The South-eastern Europe Health Network, established in 2001, is a multi-governmental forum for regional collaboration on health, health systems and public health. It comprises of Albania, Bosnia and Herzegovina, Bulgaria, Croatia, Israel, Republic of Macedonia, Republic of Moldova, Montenegro, Romania and the Republic of Serbia.
Tuesday, March 19, 2013
An interesting article from Canada
Everybody's business: economic surveillance of public health services in Alberta, Canada
1 Department of Medicine, University of Alberta, Institute of Health Economics, Edmonton, Canada
2 School of Public Health, University of Alberta, Institute of Health Economics, Edmonton, Canada
3 Institute of Health Economics, University of Alberta, Edmonton, Canada
Correspondence: Jessica Moffatt, Institute of Health Economics, 1200-10405 Jasper Avenue, Edmonton, Alberta T5J 3N4, Canada, tel: 780 448 4881, fax: 780 448 0018, e-mail:firstname.lastname@example.org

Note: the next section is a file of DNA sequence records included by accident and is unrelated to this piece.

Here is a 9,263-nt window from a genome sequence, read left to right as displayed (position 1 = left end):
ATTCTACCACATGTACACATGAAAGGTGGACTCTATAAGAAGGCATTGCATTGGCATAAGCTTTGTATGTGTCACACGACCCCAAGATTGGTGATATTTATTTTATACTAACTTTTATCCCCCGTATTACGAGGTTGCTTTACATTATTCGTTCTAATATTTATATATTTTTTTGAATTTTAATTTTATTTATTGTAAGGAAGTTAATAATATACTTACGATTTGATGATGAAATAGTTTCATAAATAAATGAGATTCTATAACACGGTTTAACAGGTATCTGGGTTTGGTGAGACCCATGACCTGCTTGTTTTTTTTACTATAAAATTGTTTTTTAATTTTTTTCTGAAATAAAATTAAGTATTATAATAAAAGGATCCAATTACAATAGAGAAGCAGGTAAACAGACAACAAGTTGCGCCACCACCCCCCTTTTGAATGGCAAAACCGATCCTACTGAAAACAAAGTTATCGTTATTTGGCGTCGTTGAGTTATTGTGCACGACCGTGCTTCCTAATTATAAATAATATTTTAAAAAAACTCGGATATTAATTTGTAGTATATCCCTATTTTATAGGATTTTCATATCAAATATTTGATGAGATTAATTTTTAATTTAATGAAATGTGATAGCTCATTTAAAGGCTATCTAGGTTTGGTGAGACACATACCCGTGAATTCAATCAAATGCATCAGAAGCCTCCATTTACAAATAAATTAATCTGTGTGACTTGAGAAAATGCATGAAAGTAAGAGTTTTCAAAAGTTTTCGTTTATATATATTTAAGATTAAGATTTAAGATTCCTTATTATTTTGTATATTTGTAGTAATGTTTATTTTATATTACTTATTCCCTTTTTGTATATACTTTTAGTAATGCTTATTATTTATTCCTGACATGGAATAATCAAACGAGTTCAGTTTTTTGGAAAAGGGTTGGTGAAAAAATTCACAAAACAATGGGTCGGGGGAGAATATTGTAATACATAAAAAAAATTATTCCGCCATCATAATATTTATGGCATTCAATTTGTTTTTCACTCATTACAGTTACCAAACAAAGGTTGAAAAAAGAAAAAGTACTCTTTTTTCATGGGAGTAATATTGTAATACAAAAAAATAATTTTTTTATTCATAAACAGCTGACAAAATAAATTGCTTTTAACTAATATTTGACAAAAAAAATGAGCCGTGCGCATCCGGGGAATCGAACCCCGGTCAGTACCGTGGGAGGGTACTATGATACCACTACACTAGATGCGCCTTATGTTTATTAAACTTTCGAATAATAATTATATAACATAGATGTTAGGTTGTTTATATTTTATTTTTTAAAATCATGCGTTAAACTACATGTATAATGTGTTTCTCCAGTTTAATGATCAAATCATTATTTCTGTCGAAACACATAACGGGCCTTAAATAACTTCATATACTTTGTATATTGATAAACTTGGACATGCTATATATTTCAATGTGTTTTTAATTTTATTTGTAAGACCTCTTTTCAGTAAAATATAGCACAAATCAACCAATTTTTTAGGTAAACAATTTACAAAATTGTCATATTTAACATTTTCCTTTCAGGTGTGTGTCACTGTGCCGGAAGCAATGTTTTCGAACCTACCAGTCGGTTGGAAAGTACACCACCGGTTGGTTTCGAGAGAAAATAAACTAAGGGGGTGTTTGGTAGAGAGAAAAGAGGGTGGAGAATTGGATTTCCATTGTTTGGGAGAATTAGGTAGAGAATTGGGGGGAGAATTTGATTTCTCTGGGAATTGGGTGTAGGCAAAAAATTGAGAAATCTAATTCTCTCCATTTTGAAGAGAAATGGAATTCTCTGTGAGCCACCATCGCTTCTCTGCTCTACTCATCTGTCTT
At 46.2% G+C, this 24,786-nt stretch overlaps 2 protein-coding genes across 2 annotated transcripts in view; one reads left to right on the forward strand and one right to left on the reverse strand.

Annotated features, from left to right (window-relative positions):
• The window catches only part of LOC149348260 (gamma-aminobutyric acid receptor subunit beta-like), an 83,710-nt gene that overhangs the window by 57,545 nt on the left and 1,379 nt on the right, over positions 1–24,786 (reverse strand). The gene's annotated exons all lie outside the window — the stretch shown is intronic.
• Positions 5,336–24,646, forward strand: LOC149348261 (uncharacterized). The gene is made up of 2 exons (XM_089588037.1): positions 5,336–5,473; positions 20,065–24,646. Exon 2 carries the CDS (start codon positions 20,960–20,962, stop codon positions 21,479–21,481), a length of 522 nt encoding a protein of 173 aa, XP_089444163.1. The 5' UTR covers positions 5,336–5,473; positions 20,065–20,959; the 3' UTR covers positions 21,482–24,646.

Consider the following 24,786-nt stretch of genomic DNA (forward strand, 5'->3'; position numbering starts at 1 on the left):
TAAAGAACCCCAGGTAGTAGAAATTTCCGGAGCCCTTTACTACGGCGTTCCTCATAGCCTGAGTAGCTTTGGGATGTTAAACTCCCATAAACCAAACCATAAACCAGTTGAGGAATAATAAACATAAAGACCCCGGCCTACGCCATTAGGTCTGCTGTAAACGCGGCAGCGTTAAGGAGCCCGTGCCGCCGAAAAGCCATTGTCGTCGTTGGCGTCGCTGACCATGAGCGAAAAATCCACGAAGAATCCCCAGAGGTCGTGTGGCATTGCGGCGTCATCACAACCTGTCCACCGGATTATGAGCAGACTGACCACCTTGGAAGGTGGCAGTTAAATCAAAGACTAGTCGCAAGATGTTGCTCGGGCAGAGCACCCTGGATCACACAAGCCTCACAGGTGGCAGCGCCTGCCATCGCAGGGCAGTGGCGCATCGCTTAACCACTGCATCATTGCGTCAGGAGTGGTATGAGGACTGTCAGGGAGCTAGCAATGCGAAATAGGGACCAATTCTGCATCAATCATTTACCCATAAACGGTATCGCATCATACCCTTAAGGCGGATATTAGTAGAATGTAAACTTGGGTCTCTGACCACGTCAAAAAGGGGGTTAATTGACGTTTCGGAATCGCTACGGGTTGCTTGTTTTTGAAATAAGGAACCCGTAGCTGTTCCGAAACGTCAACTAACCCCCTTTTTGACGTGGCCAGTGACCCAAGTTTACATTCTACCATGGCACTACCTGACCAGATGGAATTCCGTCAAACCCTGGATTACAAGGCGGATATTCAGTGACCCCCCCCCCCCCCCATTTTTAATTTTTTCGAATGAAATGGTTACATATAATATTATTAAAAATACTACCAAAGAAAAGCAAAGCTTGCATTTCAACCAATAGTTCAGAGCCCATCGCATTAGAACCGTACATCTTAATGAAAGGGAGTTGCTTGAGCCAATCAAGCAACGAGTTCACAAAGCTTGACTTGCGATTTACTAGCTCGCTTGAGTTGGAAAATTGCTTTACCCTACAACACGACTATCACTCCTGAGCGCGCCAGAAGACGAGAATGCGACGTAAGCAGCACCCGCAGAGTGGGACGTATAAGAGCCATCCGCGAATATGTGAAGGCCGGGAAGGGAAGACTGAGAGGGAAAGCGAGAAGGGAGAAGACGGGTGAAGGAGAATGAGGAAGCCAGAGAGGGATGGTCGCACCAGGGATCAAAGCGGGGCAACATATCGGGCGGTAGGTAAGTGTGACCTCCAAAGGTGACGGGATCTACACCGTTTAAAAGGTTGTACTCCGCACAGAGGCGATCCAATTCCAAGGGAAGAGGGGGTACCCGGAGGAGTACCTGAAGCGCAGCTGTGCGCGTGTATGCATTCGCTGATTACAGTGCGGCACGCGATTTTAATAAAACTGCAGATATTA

Background: To address public health risk factors, governments conduct interventions in many different ministries, including non-health ministries. In order to understand the scope and cost of public health in Alberta, we developed a survey of government public health interventions. We included any government ministry or public organization, which includes health as a stated objective. Methods: A grey literature search was initially conducted, followed by 69 consultations with federal, provincial and municipal organizations. We captured information related to (i) the type of public health service provided; (ii) the associated costs (if available); and (iii) any additional ministry that may collaborate on the initiative. This information was then presented to lead ministry personnel for validation and verification. Results: We covered 15 areas of public health and identified 23 federal and 21 provincial agencies and departments that were providing these services. Public health spending on current operations amounted to $327 per capita, of which 60.5% came from provincial non-health ministries. Capital expenditures were $256 per capita, of which 32.5% were from the federal government.Conclusions: Public health expenses by non-health ministries were greater than those for health ministries. Capital expenses were much greater than non-capital expenses. In order to measure the full impact of government public health, it is necessary to take a cross-ministerial approach.